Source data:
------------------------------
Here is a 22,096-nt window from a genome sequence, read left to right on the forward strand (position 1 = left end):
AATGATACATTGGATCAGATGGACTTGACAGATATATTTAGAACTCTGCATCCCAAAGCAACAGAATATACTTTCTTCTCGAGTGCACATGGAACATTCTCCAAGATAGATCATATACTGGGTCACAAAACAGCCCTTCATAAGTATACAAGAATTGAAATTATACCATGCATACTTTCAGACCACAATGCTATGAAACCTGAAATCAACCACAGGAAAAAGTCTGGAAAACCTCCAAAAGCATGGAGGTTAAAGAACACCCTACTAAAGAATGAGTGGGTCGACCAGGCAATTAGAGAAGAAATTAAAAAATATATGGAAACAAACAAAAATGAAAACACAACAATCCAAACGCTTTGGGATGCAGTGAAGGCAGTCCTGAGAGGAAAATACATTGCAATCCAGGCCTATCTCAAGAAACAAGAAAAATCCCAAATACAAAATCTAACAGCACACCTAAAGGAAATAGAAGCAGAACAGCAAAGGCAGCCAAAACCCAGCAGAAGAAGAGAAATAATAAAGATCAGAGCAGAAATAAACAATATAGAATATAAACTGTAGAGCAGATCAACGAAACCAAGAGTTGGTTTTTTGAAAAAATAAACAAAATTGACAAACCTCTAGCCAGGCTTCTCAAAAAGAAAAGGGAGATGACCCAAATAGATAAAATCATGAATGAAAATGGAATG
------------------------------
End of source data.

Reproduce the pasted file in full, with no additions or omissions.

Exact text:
Here is a 22,096-nt window from a genome sequence, read left to right on the forward strand (position 1 = left end):
AATGATACATTGGATCAGATGGACTTGACAGATATATTTAGAACTCTGCATCCCAAAGCAACAGAATATACTTTCTTCTCGAGTGCACATGGAACATTCTCCAAGATAGATCATATACTGGGTCACAAAACAGCCCTTCATAAGTATACAAGAATTGAAATTATACCATGCATACTTTCAGACCACAATGCTATGAAACCTGAAATCAACCACAGGAAAAAGTCTGGAAAACCTCCAAAAGCATGGAGGTTAAAGAACACCCTACTAAAGAATGAGTGGGTCGACCAGGCAATTAGAGAAGAAATTAAAAAATATATGGAAACAAACAAAAATGAAAACACAACAATCCAAACGCTTTGGGATGCAGTGAAGGCAGTCCTGAGAGGAAAATACATTGCAATCCAGGCCTATCTCAAGAAACAAGAAAAATCCCAAATACAAAATCTAACAGCACACCTAAAGGAAATAGAAGCAGAACAGCAAAGGCAGCCAAAACCCAGCAGAAGAAGAGAAATAATAAAGATCAGAGCAGAAATAAACAATATAGAATATAAACTGTAGAGCAGATCAACGAAACCAAGAGTTGGTTTTTTGAAAAAATAAACAAAATTGACAAACCTCTAGCCAGGCTTCTCAAAAAGAAAAGGGAGATGACCCAAATAGATAAAATCATGAATGAAAATGGAATG